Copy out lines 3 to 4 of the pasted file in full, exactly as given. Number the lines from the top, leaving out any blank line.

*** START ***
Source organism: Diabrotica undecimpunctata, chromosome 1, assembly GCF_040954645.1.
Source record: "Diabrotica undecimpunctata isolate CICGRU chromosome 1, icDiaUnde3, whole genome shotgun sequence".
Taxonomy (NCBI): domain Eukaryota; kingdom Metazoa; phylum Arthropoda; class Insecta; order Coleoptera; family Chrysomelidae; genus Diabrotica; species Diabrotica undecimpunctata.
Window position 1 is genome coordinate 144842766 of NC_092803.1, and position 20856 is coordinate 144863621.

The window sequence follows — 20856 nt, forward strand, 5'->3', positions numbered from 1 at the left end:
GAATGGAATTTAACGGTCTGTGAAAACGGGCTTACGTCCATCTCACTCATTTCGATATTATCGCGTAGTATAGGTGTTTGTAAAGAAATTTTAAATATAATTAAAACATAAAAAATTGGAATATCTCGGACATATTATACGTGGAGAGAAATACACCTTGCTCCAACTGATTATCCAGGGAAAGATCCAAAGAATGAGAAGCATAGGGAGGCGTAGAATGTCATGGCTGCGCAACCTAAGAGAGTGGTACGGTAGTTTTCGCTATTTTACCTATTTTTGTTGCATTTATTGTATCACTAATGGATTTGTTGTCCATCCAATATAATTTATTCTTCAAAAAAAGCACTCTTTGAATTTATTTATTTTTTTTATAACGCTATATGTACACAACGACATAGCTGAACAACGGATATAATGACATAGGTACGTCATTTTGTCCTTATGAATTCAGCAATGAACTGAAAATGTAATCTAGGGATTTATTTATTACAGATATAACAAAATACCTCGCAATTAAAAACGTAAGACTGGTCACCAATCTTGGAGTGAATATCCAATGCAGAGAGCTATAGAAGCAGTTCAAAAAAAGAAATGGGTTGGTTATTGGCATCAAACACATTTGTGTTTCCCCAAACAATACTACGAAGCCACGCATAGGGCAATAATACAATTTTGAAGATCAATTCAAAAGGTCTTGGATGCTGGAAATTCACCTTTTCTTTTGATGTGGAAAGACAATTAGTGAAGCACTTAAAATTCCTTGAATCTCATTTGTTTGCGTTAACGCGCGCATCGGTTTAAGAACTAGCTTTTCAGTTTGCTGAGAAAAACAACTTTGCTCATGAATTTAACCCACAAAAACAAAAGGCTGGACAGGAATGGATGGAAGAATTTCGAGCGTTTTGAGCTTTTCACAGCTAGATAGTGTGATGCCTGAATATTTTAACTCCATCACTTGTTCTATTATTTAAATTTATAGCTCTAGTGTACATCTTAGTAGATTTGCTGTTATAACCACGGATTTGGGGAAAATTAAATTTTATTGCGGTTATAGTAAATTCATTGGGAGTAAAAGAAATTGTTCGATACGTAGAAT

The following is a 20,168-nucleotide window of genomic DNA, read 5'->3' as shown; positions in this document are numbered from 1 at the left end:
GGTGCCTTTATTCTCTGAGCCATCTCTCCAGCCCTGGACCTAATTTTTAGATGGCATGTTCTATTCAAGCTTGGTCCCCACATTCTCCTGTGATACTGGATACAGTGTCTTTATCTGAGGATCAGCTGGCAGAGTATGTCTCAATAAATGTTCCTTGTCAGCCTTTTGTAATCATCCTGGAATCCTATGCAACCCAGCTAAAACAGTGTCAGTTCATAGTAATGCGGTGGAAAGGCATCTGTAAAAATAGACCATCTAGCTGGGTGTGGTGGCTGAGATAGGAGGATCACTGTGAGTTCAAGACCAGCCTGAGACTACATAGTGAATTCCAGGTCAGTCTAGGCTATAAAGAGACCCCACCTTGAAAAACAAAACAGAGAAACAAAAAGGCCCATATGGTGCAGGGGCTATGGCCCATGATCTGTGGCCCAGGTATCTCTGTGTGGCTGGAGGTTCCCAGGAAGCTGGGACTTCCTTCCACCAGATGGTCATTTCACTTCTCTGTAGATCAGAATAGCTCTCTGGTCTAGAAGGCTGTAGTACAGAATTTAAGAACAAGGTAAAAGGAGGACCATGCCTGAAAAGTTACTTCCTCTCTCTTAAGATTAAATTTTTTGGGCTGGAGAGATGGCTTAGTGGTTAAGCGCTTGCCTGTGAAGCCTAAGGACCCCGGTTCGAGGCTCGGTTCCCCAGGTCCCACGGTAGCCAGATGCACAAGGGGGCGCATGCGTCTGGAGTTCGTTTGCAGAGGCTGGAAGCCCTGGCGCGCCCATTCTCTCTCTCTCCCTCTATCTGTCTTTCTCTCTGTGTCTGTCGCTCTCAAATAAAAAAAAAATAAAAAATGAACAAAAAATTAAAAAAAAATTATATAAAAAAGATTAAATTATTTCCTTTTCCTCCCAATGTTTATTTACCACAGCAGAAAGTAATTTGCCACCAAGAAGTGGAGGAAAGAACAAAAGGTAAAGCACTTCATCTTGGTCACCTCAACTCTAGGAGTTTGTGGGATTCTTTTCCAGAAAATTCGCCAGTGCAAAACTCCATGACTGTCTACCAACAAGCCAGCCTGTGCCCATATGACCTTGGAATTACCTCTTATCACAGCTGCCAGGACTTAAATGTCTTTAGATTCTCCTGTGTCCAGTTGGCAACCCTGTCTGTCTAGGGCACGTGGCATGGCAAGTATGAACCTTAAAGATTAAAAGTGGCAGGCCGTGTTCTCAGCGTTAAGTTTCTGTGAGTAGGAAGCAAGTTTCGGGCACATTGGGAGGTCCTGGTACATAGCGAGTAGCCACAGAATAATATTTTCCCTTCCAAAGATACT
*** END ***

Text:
Taxonomy (NCBI): domain Eukaryota; kingdom Metazoa; phylum Arthropoda; class Insecta; order Coleoptera; family Chrysomelidae; genus Diabrotica; species Diabrotica undecimpunctata.
Window position 1 is genome coordinate 144842766 of NC_092803.1, and position 20856 is coordinate 144863621.